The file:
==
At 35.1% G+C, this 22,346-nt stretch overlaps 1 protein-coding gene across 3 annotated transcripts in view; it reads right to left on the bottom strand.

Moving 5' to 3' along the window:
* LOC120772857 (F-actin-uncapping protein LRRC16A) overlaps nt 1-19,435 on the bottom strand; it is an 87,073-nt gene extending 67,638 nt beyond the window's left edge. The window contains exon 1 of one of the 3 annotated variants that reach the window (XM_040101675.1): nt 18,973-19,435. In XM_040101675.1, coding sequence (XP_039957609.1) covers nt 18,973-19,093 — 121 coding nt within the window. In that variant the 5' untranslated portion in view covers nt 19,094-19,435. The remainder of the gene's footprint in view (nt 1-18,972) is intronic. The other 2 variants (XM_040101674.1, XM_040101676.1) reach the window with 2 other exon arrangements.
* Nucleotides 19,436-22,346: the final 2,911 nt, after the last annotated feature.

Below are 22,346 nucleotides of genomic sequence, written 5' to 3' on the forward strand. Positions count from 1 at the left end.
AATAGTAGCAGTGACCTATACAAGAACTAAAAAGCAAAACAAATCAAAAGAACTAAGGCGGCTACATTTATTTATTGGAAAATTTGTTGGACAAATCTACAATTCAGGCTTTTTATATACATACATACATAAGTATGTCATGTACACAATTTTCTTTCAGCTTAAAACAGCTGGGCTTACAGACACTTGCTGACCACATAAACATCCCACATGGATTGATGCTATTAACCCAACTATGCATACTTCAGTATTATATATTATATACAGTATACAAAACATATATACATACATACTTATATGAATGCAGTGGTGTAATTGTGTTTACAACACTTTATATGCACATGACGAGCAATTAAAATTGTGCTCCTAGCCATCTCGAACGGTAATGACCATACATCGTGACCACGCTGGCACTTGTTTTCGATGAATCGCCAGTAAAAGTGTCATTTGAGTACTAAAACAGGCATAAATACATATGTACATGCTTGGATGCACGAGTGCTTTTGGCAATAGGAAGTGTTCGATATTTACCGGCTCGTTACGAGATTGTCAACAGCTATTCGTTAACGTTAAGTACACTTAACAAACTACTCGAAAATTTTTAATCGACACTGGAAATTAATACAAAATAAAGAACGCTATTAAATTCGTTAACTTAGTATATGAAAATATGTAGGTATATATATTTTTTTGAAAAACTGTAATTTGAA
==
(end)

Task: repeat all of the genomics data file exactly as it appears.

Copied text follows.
At 35.1% G+C, this 22,346-nt stretch overlaps 1 protein-coding gene across 3 annotated transcripts in view; it reads right to left on the bottom strand.

Moving 5' to 3' along the window:
* LOC120772857 (F-actin-uncapping protein LRRC16A) overlaps nt 1-19,435 on the bottom strand; it is an 87,073-nt gene extending 67,638 nt beyond the window's left edge. The window contains exon 1 of one of the 3 annotated variants that reach the window (XM_040101675.1): nt 18,973-19,435. In XM_040101675.1, coding sequence (XP_039957609.1) covers nt 18,973-19,093 — 121 coding nt within the window. In that variant the 5' untranslated portion in view covers nt 19,094-19,435. The remainder of the gene's footprint in view (nt 1-18,972) is intronic. The other 2 variants (XM_040101674.1, XM_040101676.1) reach the window with 2 other exon arrangements.
* Nucleotides 19,436-22,346: the final 2,911 nt, after the last annotated feature.

Below are 22,346 nucleotides of genomic sequence, written 5' to 3' on the forward strand. Positions count from 1 at the left end.
AATAGTAGCAGTGACCTATACAAGAACTAAAAAGCAAAACAAATCAAAAGAACTAAGGCGGCTACATTTATTTATTGGAAAATTTGTTGGACAAATCTACAATTCAGGCTTTTTATATACATACATACATAAGTATGTCATGTACACAATTTTCTTTCAGCTTAAAACAGCTGGGCTTACAGACACTTGCTGACCACATAAACATCCCACATGGATTGATGCTATTAACCCAACTATGCATACTTCAGTATTATATATTATATACAGTATACAAAACATATATACATACATACTTATATGAATGCAGTGGTGTAATTGTGTTTACAACACTTTATATGCACATGACGAGCAATTAAAATTGTGCTCCTAGCCATCTCGAACGGTAATGACCATACATCGTGACCACGCTGGCACTTGTTTTCGATGAATCGCCAGTAAAAGTGTCATTTGAGTACTAAAACAGGCATAAATACATATGTACATGCTTGGATGCACGAGTGCTTTTGGCAATAGGAAGTGTTCGATATTTACCGGCTCGTTACGAGATTGTCAACAGCTATTCGTTAACGTTAAGTACACTTAACAAACTACTCGAAAATTTTTAATCGACACTGGAAATTAATACAAAATAAAGAACGCTATTAAATTCGTTAACTTAGTATATGAAAATATGTAGGTATATATATTTTTTTGAAAAACTGTAATTTGAA